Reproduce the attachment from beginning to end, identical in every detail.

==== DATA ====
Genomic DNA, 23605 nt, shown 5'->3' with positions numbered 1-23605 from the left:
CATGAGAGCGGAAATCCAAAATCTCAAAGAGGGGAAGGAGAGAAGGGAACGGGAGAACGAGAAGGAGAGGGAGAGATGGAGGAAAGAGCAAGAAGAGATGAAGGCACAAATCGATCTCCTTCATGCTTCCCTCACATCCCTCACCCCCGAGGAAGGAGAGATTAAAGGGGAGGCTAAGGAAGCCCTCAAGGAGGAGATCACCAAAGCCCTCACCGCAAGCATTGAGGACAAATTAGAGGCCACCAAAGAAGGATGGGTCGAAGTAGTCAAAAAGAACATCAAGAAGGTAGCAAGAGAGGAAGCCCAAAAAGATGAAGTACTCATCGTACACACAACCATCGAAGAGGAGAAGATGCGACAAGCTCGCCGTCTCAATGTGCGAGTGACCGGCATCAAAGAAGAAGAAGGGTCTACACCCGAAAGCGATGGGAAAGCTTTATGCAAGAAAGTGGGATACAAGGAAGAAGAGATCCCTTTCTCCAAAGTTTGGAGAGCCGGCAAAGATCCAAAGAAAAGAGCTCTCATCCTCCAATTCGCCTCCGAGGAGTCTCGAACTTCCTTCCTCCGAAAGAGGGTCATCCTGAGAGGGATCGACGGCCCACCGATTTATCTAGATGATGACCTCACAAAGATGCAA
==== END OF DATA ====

Genomic DNA, 23605 nt, shown 5'->3' with positions numbered 1-23605 from the left:
CATGAGAGCGGAAATCCAAAATCTCAAAGAGGGGAAGGAGAGAAGGGAACGGGAGAACGAGAAGGAGAGGGAGAGATGGAGGAAAGAGCAAGAAGAGATGAAGGCACAAATCGATCTCCTTCATGCTTCCCTCACATCCCTCACCCCCGAGGAAGGAGAGATTAAAGGGGAGGCTAAGGAAGCCCTCAAGGAGGAGATCACCAAAGCCCTCACCGCAAGCATTGAGGACAAATTAGAGGCCACCAAAGAAGGATGGGTCGAAGTAGTCAAAAAGAACATCAAGAAGGTAGCAAGAGAGGAAGCCCAAAAAGATGAAGTACTCATCGTACACACAACCATCGAAGAGGAGAAGATGCGACAAGCTCGCCGTCTCAATGTGCGAGTGACCGGCATCAAAGAAGAAGAAGGGTCTACACCCGAAAGCGATGGGAAAGCTTTATGCAAGAAAGTGGGATACAAGGAAGAAGAGATCCCTTTCTCCAAAGTTTGGAGAGCCGGCAAAGATCCAAAGAAAAGAGCTCTCATCCTCCAATTCGCCTCCGAGGAGTCTCGAACTTCCTTCCTCCGAAAGAGGGTCATCCTGAGAGGGATCGACGGCCCACCGATTTATCTAGATGATGACCTCACAAAGATGCAA